Dynafit Tour 88 Review
Compare prices at 2 resellers Pros: Light, sweet dimensions, classic stout BC ski construction
Cons: Smaller than is trendy
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Our Analysis and Test Results
It wasn't that long ago that 88mm underfoot was considered the sweet spot for human-powered wild snow skiing. Our lead tester's "daily driver" skis were 88mm in 2009; trends move around, and recent consumers want bigger skis. Regardless of fashion and progress, skis this size are super relevant. It is telling that Dynafit themselves refer to this as "the most versatile model in the Dynafit collection"; we can't get fully behind that assertion, but our very experienced test team understands the value of what are now considered "small" skis. We didn't hesitate to use these skis in any and all conditions and found overall great performance.
All else equal, smaller skis are lighter than big ones. As compared to other backcountry skis, we wouldn't call the construction of the Tour 88 "ultralight". The wood core, full steel edges, carbon insets, and aluminum tip and tail reinforcements are fairly typical of backcountry ski construction. No corners have been cut, but the result is a pair of skis that are decidedly lighter than almost all of what the North American BC ski market is using.
We weighed the Tour 88 to be 1355 grams per ski. We consider all-around backcountry skis to weigh between roughly 1250 and 1450 grams per ski. These are right in that sweet spot. The smaller dimensions mean you can use smaller skins, further saving weight.
Stability at Speed
Our test pair of Tour 88 wasn't anything special at speed. These are designed for short-radius, conservative ski touring and ski mountaineering. We tested a relatively short pair. For the most part, we aim to test skis at or just over 180cm. With the Tour 88, to optimize its light weight and ski mountaineering maneuverability, we chose the 174. Our long and deep experience suggests that the next size up (182cm), for our test team (chosen to match our lead test editor's profile; 5'10", 165 pounds, skis very well), would be at least a little more stable at speed. However, you wouldn't be choosing these skis for high speed wide open ripping. They're for noodling in trees and chutes.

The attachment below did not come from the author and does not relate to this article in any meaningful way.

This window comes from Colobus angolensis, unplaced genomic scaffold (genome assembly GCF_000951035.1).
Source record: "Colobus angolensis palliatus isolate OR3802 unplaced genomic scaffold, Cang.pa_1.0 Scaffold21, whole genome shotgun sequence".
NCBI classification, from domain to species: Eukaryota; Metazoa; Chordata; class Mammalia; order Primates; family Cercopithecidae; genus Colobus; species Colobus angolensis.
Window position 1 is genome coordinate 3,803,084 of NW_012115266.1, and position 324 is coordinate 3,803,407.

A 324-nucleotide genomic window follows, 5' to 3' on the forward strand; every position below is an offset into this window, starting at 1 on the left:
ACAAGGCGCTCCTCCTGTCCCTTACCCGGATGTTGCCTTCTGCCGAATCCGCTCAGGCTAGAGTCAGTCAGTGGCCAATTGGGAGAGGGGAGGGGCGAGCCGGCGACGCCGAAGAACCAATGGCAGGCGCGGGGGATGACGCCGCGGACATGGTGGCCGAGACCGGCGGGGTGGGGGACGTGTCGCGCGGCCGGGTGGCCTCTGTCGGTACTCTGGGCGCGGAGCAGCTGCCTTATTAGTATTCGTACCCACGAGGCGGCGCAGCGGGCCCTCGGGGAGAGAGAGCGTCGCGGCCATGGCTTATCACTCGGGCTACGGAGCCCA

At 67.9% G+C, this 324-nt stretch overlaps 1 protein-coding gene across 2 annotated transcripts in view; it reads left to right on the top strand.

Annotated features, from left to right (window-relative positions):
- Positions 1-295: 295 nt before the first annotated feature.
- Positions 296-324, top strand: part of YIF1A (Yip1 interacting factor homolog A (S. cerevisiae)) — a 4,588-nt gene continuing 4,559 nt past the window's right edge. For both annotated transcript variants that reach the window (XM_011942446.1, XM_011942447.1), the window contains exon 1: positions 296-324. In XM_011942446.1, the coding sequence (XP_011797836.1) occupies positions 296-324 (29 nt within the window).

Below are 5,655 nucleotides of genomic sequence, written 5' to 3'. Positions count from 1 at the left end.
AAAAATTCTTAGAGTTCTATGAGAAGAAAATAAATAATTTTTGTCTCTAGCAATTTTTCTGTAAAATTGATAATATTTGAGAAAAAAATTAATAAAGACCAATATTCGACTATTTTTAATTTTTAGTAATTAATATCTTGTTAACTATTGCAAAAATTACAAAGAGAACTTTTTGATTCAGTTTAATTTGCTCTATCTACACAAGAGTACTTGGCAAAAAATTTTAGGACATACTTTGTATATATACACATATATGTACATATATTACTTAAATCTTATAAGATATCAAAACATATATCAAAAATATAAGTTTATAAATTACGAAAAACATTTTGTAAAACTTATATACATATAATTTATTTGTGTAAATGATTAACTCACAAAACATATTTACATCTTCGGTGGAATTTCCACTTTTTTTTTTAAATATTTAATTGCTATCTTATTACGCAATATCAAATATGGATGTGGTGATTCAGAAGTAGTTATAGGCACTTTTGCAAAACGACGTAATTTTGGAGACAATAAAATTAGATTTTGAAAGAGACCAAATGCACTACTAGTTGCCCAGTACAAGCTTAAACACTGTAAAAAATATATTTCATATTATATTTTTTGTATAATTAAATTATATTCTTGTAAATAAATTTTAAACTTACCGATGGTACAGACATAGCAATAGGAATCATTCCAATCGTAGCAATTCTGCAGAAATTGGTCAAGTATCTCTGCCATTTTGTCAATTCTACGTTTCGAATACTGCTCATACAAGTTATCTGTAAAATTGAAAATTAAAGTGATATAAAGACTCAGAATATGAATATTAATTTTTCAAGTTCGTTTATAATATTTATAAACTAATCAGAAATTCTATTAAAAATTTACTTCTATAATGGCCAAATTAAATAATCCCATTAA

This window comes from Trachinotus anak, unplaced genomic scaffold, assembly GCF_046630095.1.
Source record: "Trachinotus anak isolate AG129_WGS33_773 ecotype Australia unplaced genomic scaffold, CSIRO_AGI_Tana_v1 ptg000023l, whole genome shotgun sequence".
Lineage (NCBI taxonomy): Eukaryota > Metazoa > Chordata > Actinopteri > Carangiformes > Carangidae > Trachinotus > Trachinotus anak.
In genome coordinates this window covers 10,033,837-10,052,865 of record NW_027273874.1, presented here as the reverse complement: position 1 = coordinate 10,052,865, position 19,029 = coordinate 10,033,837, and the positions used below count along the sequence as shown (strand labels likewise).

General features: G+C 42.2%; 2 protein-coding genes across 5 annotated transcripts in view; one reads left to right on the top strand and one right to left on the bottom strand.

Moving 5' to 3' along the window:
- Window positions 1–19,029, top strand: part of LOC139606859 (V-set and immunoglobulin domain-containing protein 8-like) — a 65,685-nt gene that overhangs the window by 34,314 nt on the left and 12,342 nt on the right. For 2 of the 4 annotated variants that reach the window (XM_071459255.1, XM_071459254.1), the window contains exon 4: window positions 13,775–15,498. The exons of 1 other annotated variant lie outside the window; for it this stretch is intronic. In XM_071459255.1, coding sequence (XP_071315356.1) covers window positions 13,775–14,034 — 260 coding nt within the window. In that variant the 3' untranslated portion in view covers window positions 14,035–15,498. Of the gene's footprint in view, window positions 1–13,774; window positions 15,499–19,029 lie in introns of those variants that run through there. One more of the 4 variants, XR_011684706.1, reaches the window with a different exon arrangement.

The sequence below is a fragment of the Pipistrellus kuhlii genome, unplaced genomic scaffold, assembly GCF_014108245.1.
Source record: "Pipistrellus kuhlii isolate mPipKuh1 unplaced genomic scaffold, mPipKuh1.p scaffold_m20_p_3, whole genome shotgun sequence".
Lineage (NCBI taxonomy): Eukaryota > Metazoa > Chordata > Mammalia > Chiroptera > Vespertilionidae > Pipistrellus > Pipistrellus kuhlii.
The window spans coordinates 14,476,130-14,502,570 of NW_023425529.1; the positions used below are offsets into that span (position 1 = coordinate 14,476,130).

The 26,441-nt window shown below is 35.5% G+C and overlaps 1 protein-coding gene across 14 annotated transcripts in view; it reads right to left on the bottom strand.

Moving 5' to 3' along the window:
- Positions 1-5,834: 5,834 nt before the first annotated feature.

There was a time when 88mm underfoot was a "fat" ski. At that time, that we'd be lauding a ski like this for firm snow performance is somewhat comical. Relative to big powder skis, these tear up the hard stuff. The flex is stiff, longitudinally, and torsionally. The sidecut and materials work together to grip smoothly and firmly. We had little to no chattering in steep Teton couloirs on icy spring mornings.
We will say it over and over again and reiterate it here. In truly good powder snow, ski dimensions don't matter nearly as much as so many think they do. Yes, you can ski soft snow faster on bigger skis. But, especially in the backcountry where the consequences of high-speed tumbles go through the roof, fast skiing isn't the "be all, end all" of powder riding. Short, bouncy, flowing powder turns are a special sort of heaven, and totally accessible to these "small" skis.
We actually really, really enjoyed the Tour 88 on big Teton Pass storm runs, in trees and open bowls. We also really enjoyed that the small form, light weight, and feathery skins got us uphill faster and with less energy. We got more powder turns in the Tour 88, partially because of the shorter radius with which we spun them and partially because of the greater amount of vertical we were able to shred.
We didn't have particularly poor experiences on tough snow with the Dynafit Tour 88, but we weren't blown away by the smoothness either. For the dimensions, they do well. For the weight, they are a little behind. In this weight class, we know that you can get skis that handle tough snow with more smoothness than the Tour 88.
Dynafit skis aren't particularly expensive, and these specifically are often available discounted. If you insist that a pair of skis in this size category is only for firm snow and ski mountaineering, they are a good budget choice for your quiver. If you are one of the growing few that realizes how good these dimensions are for all-around human-powered skiing, you might just find the Tour 88 to be a best buy for you.
We like these skis. We've used them for a full year and have found them to be reliable and versatile, especially given their low profile width.
— Jediah Porter